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LISA (PC) artwork

LISA (PC) review

"While shallow in gameplay, this RPG is one hell of a memorable trip. A hellish, painful and emotional trip."

Lisa is a strange game. Itís also a satisfying, humorous, entertaining, thought-provoking, at times emotional, and more often disturbing game. It has already shoe-horned itself into my top ten list for 2014, and damn me if Iíve ever walked away from a game with such satisfaction for having seen it to the end - And end up only wanting more.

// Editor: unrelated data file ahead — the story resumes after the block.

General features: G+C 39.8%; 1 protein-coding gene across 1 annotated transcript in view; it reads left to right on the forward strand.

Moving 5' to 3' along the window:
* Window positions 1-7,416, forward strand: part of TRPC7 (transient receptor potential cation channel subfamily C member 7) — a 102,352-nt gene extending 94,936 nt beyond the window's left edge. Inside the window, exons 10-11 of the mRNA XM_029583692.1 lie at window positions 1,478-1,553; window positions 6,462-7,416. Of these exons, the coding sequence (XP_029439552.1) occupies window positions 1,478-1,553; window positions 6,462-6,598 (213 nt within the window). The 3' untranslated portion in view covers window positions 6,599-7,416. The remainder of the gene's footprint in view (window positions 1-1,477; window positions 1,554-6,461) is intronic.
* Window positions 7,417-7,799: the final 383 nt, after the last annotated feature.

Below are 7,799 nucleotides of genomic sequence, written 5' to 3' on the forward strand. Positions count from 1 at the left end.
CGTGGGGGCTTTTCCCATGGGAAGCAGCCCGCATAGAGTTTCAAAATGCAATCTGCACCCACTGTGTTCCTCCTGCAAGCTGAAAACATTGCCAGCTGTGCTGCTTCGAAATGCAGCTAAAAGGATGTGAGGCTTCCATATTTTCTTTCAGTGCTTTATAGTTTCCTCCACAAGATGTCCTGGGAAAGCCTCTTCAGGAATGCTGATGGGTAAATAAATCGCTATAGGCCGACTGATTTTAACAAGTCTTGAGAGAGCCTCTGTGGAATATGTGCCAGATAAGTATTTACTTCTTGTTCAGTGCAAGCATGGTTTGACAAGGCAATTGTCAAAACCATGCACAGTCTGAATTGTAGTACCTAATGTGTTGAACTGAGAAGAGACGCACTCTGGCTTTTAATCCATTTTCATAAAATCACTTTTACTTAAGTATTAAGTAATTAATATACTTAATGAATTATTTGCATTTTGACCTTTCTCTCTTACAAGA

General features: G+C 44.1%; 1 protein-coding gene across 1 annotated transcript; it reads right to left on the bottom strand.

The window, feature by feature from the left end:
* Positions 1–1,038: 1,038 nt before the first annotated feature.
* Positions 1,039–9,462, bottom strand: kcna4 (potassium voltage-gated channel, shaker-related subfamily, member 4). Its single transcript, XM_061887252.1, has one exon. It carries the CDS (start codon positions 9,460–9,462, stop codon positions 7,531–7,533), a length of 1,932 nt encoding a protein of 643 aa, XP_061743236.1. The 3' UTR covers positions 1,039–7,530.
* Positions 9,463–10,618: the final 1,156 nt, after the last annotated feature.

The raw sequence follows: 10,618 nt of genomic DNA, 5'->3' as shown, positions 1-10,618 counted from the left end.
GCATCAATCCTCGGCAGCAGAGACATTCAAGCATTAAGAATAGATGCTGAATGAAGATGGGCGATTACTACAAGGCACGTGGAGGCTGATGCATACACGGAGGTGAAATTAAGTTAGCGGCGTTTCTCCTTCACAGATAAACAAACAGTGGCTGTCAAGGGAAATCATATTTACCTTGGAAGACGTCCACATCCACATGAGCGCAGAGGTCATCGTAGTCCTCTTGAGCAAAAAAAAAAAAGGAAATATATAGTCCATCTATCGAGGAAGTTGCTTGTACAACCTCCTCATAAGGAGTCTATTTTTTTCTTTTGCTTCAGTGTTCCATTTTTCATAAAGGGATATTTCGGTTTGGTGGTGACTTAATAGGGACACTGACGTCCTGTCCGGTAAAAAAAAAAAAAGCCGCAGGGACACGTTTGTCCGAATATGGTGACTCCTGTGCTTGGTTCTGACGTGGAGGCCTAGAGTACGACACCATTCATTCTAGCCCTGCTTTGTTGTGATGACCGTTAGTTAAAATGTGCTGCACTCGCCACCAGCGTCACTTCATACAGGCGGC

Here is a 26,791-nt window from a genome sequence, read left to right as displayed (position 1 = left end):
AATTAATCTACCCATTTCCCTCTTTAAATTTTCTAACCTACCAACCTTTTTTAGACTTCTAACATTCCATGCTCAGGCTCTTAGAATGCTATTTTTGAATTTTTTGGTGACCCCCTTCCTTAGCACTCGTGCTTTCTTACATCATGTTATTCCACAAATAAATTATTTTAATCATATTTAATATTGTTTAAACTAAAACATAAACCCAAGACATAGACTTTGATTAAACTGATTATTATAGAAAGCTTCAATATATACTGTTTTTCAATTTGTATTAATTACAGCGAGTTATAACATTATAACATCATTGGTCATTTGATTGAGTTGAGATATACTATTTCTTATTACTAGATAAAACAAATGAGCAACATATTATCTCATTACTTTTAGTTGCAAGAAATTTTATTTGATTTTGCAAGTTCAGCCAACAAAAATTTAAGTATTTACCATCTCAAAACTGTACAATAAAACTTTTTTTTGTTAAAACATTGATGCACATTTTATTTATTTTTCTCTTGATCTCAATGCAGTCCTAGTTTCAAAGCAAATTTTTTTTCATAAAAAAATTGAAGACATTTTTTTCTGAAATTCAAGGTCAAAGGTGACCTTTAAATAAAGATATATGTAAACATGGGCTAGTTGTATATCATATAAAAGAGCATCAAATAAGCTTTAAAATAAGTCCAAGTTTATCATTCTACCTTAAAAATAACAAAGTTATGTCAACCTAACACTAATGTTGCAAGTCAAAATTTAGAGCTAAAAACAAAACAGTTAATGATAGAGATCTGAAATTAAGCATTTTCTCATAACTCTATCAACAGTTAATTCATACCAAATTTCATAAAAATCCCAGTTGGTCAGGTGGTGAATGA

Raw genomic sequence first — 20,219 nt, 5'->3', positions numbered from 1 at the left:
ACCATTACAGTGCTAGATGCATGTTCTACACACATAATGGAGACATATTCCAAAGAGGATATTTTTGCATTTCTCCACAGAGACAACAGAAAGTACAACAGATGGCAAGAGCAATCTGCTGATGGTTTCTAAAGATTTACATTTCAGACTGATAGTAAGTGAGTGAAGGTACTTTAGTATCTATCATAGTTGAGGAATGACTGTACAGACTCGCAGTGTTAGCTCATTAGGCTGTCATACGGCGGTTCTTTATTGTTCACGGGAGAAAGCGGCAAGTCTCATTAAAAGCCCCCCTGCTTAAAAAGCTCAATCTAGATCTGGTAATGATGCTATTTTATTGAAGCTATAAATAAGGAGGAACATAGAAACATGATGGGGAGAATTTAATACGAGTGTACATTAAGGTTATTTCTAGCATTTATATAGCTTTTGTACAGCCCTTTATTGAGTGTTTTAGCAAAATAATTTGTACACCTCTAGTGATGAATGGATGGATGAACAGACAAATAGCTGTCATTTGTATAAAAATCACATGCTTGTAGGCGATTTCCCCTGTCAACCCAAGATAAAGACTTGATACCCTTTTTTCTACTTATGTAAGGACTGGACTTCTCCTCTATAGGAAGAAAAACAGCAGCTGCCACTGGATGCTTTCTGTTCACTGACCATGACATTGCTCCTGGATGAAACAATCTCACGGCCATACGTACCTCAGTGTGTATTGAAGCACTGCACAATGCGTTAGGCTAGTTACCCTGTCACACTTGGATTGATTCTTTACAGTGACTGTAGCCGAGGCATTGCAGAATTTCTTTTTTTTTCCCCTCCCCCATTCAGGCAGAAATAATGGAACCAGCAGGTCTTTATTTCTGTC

I find the term ĎDevilís Earthboundí when referring to Lisa is a loving and very honest way to describe this RPG, as the weight of emotions (which at times can be crushing) and bizarre nature of the encounters and world as a whole make it nigh impossible to not think of the classic SNES title. Lisa, however, bears an ĎMí rating, and it does so with pride and effortless gusto, even telling jokes and pulling gags despite the darkness and gore of the game world. To have Brad (the player character) make a critical decision regarding his safety versus that of his allies, only to encounter a blind assassin flailing his knife at him wildly while talking mad smack should make the critical side of my brain call this out as an incredibly poor pacing of events, but the game consistently executes these wild swings on such a regular basis that you end up becoming numb to them, save for the shock or comedy of whatever the scene entails. You will encounter said shock and comedy often since the game progresses at a steady rate, even in the hub areas that make you take various paths to trigger the next set of events. Even if you choose the wrong path, youíll end up discovering more party members to recruit, smaller plot elements to uncover, or who knows what madness that has no purpose other than putting that much more character into the game (those who had the patience for the Snake Eater climb will know exactly what I mean). With a vast majority of battles having enemies unique to one another, your journey only gets weirder, bloodier and wackier, with new things to encounter and discover, which keeps the game so fresh that I find it hard to believe that anyone canít be excited to see what kind of psychopath is waiting around the next corner.